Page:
Ralph Divino, a fixed-income client portfolio manager at ING Investment Management, says, "You can really take advantage of monetary cycles that are not in sync with the U.S." For example, 10-year Brazilian sovereign bonds recently had 10% yields, and South African sovereign debt had 7.7%. Last year's poor performance isn't all bad news. "It creates opportunity," says Divino's colleague at ING, Matt Toms, head of U.S. public fixed income. "We believe emerging market growth is likely to prove persistent."
* Senior secured private debt. Several planners say they are using senior secured private debt to generate returns of 6.5% to 7%. This market has opened up to investors as banks have shut down on financing to all but their largest clients.
"For public companies it's very easy for them to access capital," says Adam Sherman, CEO of Firstrust Financial Resources in Philadelphia. "They can issue a new stock and go to the marketplace. Middle-market private companies - and there are a lot of household names that fall into this category - are companies that have elected for whatever reason to not be public companies now. They are looking for third parties to get money from."
These companies are finding their financing through large asset management houses and private equity firms like Blackstone Group and KKR. The loans are fully collateralized, a big part of their appeal, Sherman says.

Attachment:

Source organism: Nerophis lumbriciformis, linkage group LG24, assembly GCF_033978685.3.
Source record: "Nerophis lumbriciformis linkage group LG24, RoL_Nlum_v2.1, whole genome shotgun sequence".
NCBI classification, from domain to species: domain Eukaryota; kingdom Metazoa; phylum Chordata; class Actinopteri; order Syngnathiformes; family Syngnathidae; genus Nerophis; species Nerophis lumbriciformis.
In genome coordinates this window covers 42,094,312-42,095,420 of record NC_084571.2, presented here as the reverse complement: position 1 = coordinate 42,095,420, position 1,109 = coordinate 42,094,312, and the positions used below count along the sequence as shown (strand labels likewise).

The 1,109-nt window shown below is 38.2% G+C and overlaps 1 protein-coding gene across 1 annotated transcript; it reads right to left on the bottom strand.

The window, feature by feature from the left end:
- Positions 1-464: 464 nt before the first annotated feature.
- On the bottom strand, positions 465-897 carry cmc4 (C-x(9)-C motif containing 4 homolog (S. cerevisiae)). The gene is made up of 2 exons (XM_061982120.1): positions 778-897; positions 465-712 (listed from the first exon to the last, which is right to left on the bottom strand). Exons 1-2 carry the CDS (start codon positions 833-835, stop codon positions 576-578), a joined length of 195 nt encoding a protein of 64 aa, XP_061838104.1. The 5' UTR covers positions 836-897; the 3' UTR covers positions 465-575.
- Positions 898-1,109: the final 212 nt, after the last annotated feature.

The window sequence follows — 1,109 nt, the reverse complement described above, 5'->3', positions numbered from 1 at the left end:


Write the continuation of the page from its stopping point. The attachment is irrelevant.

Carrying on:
"When G.M. went bankrupt, the senior secured people got back 100 cents on the dollar while the common stakeholders or stockholders got back nothing," he says. "If there's a run on these private companies and they are not able to pay back the capital, that's another potential risk in the funds. But if you are working with larger shops like KKR and Blackstone, they have done a really good job of recovering 95 cents on the dollar." Sherman says he has been using this debt market for the past 12 months. McLarty is just about to enter it. "With the right structure, these loans can present a great opportunity for an investor and really add to the overall yield of a portfolio," he says.
Planners should also be suggesting lower-risk equity options for their soon-to-be-retiring clients. These include:
* High-dividend equities. Aside from high-yield bonds, perhaps the most common vehicles used to create more fixed income are high-dividend equities. "You've seen a pretty good run in the prices of high-dividend equities," ING's Toms says. High-dividend equities planners might treat as similar to fixed-income investments could include REITs, utilities and business development companies, which tend to be hedged the same way fixed-income would.